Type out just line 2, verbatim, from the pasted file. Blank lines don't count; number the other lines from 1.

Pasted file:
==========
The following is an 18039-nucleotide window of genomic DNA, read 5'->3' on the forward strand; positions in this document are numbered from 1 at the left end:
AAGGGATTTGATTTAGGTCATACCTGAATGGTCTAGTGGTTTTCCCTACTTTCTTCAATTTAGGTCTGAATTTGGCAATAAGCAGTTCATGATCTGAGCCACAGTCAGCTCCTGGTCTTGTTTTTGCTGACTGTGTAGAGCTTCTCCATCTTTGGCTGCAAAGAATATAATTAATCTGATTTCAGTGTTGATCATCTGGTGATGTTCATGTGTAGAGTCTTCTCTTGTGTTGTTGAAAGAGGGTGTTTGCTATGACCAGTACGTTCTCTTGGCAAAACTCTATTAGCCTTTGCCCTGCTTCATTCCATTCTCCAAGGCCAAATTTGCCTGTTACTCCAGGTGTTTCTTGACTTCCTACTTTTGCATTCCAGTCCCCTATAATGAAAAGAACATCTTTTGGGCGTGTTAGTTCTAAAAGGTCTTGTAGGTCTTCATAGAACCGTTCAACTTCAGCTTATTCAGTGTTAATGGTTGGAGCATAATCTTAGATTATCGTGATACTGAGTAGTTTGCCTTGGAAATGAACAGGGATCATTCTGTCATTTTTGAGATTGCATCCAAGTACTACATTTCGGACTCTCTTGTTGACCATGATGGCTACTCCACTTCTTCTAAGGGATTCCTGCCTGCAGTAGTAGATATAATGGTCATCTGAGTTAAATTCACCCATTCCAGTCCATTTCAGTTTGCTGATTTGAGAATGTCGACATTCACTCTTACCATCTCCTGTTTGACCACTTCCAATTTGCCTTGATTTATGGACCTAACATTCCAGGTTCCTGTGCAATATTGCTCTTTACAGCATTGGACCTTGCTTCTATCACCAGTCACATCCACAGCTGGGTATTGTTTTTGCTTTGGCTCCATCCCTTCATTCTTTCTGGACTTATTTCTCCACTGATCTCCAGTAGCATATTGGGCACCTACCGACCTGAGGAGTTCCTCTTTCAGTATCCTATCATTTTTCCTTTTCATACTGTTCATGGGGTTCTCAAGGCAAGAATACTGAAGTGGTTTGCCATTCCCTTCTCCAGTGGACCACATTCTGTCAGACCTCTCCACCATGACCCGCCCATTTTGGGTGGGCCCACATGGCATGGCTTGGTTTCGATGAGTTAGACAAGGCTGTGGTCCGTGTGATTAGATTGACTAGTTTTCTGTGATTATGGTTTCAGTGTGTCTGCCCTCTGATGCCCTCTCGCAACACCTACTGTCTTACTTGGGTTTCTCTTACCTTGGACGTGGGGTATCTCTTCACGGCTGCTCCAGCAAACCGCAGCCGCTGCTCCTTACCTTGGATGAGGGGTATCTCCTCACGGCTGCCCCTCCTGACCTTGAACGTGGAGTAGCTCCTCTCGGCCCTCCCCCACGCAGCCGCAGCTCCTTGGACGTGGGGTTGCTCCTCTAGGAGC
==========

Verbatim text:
AAGGGATTTGATTTAGGTCATACCTGAATGGTCTAGTGGTTTTCCCTACTTTCTTCAATTTAGGTCTGAATTTGGCAATAAGCAGTTCATGATCTGAGCCACAGTCAGCTCCTGGTCTTGTTTTTGCTGACTGTGTAGAGCTTCTCCATCTTTGGCTGCAAAGAATATAATTAATCTGATTTCAGTGTTGATCATCTGGTGATGTTCATGTGTAGAGTCTTCTCTTGTGTTGTTGAAAGAGGGTGTTTGCTATGACCAGTACGTTCTCTTGGCAAAACTCTATTAGCCTTTGCCCTGCTTCATTCCATTCTCCAAGGCCAAATTTGCCTGTTACTCCAGGTGTTTCTTGACTTCCTACTTTTGCATTCCAGTCCCCTATAATGAAAAGAACATCTTTTGGGCGTGTTAGTTCTAAAAGGTCTTGTAGGTCTTCATAGAACCGTTCAACTTCAGCTTATTCAGTGTTAATGGTTGGAGCATAATCTTAGATTATCGTGATACTGAGTAGTTTGCCTTGGAAATGAACAGGGATCATTCTGTCATTTTTGAGATTGCATCCAAGTACTACATTTCGGACTCTCTTGTTGACCATGATGGCTACTCCACTTCTTCTAAGGGATTCCTGCCTGCAGTAGTAGATATAATGGTCATCTGAGTTAAATTCACCCATTCCAGTCCATTTCAGTTTGCTGATTTGAGAATGTCGACATTCACTCTTACCATCTCCTGTTTGACCACTTCCAATTTGCCTTGATTTATGGACCTAACATTCCAGGTTCCTGTGCAATATTGCTCTTTACAGCATTGGACCTTGCTTCTATCACCAGTCACATCCACAGCTGGGTATTGTTTTTGCTTTGGCTCCATCCCTTCATTCTTTCTGGACTTATTTCTCCACTGATCTCCAGTAGCATATTGGGCACCTACCGACCTGAGGAGTTCCTCTTTCAGTATCCTATCATTTTTCCTTTTCATACTGTTCATGGGGTTCTCAAGGCAAGAATACTGAAGTGGTTTGCCATTCCCTTCTCCAGTGGACCACATTCTGTCAGACCTCTCCACCATGACCCGCCCATTTTGGGTGGGCCCACATGGCATGGCTTGGTTTCGATGAGTTAGACAAGGCTGTGGTCCGTGTGATTAGATTGACTAGTTTTCTGTGATTATGGTTTCAGTGTGTCTGCCCTCTGATGCCCTCTCGCAACACCTACTGTCTTACTTGGGTTTCTCTTACCTTGGACGTGGGGTATCTCTTCACGGCTGCTCCAGCAAACCGCAGCCGCTGCTCCTTACCTTGGATGAGGGGTATCTCCTCACGGCTGCCCCTCCTGACCTTGAACGTGGAGTAGCTCCTCTCGGCCCTCCCCCACGCAGCCGCAGCTCCTTGGACGTGGGGTTGCTCCTCTAGGAGC